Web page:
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Old 12-07-2023, 01:22 PM   #1415
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Originally Posted by Martinjlm View Post
I just happen to be looking at some of our data for a discussion Iím involved in tomorrow. One of the topics is Reason for Purchase for EV / Hybrid.

For Tesla buyers, government tax incentives is #5 with only 25% saying it was a consideration (they can list more than one). Top consideration was fuel savings at 67%.

For all other EV and Hybrid buyers government tax incentives is #3 at 10%. Top consideration is fuel savings at 20%.

For EV and Hybrid intenders (donít have, but likely to buy) government tax incentives is #4 at 17%. Top consideration is fuel savings at 57%.

This is from a survey of 7,500 respondents.

FWIW - Reasons for not purchasing are (in order)
  1. Too expensive
  2. Lack of charging availability
  3. Time required to charge
  4. Limited charging range
  5. Unfamiliar with technology
I don't know how old this 7500 respondents is from. I'd say more-so in the past Tesla was an exclusive Brand. People wanted to show off in their expensive Tesla. They have kept dropping prices and with tax rebates they are more affordable.
As a new buyer I'd say the top things for me were
Incentives, Acceleration, fuel prices (California has high premium fuel prices which go even higher at times!) Can refill at my garage
Secondary no oil changes and few other maint like brake and air filter changes. My Benz dealer want's to scalp you so they call it an A or B service to obfuscate their $500 oil and filter change charges.
The lows aren't as prominent now with charging stations all over and this technology been around a while with fewish reliability problems excepting the occasional battery fires.
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Old 12-07-2023, 01:29 PM   #1416
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Originally Posted by silversleeper View Post
I don't know how old this 7500 respondents is from. I'd say more-so in the past Tesla was an exclusive Brand. People wanted to show off in their expensive Tesla. They have kept dropping prices and with tax rebates they are more affordable.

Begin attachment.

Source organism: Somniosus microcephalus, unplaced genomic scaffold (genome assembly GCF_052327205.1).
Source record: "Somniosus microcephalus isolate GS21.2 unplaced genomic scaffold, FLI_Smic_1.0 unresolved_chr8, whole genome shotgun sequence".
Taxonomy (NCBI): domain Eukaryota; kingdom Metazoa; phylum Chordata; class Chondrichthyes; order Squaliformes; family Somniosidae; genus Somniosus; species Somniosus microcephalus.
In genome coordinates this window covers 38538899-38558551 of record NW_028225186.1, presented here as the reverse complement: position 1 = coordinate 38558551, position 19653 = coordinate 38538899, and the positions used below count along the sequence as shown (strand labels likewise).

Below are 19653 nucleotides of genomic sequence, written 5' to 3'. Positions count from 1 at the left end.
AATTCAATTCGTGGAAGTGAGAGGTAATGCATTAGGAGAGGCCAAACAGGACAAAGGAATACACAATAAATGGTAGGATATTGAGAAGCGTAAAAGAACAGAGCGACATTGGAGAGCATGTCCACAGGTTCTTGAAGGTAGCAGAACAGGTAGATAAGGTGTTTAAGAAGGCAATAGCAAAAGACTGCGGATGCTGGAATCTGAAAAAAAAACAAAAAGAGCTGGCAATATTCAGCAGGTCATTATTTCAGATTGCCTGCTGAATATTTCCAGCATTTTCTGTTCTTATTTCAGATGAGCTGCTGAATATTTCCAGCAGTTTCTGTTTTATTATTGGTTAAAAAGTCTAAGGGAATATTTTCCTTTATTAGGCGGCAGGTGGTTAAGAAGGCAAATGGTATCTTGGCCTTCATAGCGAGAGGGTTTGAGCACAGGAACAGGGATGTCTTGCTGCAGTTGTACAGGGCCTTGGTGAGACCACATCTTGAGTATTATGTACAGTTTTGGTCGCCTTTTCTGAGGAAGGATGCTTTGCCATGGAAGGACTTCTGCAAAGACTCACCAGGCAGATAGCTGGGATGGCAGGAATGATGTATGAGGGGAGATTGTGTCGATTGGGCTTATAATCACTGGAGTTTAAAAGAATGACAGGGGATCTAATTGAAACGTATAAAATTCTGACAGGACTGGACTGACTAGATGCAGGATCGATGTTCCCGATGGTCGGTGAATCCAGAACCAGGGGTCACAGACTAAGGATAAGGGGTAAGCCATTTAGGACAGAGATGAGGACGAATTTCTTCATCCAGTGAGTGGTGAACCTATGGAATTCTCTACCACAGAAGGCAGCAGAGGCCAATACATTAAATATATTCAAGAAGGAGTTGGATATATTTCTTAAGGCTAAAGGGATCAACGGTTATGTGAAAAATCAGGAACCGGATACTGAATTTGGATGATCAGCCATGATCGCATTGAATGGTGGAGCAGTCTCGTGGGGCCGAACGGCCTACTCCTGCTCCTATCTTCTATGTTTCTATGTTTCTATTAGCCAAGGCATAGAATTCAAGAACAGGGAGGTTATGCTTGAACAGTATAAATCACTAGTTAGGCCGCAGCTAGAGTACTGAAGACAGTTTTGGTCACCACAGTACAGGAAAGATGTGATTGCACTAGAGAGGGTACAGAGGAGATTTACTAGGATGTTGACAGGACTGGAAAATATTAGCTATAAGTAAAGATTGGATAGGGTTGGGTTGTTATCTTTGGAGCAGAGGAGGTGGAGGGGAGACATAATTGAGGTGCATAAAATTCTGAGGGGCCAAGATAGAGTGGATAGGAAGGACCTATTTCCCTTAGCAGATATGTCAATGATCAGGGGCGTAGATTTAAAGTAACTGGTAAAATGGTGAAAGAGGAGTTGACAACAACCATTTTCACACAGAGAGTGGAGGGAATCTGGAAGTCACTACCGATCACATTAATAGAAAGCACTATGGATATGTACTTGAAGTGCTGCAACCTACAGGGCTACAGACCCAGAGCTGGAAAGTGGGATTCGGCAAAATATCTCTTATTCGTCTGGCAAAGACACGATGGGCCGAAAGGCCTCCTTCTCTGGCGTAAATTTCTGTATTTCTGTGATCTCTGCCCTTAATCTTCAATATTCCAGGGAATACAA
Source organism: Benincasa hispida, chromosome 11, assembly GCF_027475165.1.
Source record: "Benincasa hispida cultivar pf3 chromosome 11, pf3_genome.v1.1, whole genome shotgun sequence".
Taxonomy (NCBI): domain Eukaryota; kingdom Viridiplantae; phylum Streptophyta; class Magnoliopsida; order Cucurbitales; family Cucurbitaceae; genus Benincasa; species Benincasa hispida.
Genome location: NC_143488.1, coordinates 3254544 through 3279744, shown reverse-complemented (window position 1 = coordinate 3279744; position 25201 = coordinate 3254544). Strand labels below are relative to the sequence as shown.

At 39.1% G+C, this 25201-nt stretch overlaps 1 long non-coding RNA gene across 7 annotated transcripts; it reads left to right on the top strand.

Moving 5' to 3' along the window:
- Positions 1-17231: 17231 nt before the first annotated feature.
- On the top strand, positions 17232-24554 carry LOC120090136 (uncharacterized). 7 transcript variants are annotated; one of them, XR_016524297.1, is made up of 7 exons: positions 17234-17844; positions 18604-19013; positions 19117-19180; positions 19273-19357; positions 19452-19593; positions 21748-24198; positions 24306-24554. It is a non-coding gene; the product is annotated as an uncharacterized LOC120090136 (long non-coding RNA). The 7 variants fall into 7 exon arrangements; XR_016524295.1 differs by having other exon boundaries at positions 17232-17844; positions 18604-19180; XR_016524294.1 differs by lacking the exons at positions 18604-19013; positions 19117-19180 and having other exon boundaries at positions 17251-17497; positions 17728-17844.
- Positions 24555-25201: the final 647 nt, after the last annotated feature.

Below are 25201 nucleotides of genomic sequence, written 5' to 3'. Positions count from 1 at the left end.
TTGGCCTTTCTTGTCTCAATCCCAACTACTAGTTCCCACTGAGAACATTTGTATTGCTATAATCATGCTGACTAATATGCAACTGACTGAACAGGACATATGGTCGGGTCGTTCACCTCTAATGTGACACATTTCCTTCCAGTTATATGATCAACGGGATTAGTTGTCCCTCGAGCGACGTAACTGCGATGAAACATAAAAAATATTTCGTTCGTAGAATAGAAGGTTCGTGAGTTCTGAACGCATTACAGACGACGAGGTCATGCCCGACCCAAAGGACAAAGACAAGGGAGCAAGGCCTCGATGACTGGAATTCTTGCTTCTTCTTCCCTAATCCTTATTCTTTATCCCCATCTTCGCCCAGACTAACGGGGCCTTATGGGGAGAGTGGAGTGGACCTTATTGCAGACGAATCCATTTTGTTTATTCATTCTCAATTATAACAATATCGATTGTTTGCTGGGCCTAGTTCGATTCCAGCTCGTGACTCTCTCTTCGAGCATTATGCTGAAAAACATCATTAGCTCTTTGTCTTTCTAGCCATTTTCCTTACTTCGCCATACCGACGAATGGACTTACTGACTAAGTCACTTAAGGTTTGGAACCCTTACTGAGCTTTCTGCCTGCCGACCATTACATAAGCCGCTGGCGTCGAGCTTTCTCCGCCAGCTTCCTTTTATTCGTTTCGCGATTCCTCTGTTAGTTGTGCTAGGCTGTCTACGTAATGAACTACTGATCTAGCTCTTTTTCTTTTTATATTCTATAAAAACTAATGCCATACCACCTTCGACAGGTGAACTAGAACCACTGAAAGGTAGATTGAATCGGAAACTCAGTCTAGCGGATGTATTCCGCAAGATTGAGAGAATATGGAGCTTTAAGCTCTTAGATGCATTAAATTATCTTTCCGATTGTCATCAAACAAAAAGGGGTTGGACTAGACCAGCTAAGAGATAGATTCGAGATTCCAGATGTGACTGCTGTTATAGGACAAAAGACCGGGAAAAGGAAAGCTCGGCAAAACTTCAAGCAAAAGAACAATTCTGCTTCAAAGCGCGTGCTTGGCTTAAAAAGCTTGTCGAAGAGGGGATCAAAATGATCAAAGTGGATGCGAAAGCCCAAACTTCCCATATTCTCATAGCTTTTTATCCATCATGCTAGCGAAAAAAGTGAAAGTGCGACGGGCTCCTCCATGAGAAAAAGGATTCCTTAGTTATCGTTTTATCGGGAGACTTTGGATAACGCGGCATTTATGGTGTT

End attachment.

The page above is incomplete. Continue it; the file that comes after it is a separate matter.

As a new buyer I'd say the top things for me were
Incentives, Acceleration, fuel prices (California has high premium fuel prices which go even higher at times!) Can refill at my garage
Secondary no oil changes and few other maint like brake and air filter changes. My Benz dealer want's to scalp you so they call it an A or B service to obfuscate their $500 oil and filter change charges.
The lows aren't as prominent now with charging stations all over and this technology been around a while with fewish reliability problems excepting the occasional battery fires.
I think it was May of this year.
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Old 12-07-2023, 03:47 PM   #1417
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Fun fact if anyone is interested. One of my colleagues will be the featured guest on Autoline After Hours this afternoon at 3:00 Eastern. In case you wanna yell at someone other than me the show can be accessed at Autoline.tv or through their YouTube channel. Show is hosted by John McElroy, the dean of automotive broadcasting. Todayís topic is the uneven growth of the EV market.

Cool drinking gameÖtake a shot every time he says ďlumpyĒ.
Go to 55:45 where Vasilash asks, "If the stick of regulation goes away, and the carrot of tax incentives goes away, what happens to that (EV) market? (excluding Tesla)"

To which McElroy replies, "Oh no, they won't do well. If you yank the rug out from under them completely you are going to financially cripple them. You could literally drive them out of business"

So your guys are admitting that this whole EV thing (except Tesla) is being dictated and propped up by the government. THAT is what I and many others here don't like.
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Old 12-07-2023, 04:32 PM   #1418
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Go to 55:45 where Vasilash asks, "If the stick of regulation goes away, and the carrot of tax incentives goes away, what happens to that (EV) market? (excluding Tesla)"

To which McElroy replies, "Oh no, they won't do well. If you yank the rug out from under them completely you are going to financially cripple them. You could literally drive them out of business"

So your guys are admitting that this whole EV thing (except Tesla) is being dictated and propped up by the government. THAT is what I and many others here don't like.
That might be Johnís opinion. Michael didnít answer the question because he was gone from the broadcast by then. If he had he would probably have said something to the effect of
  • Tesla would be just fine
  • The major automakers, particularly the more global automakers (BMW, Mercedes Benz, Volkswagen Group, Hyundai Kia Group, others) would be just fine. They were already on the path to EV before any US regulatory push for 2027. And since they all build product for larger markets than just the US, their portfolios will reflect that.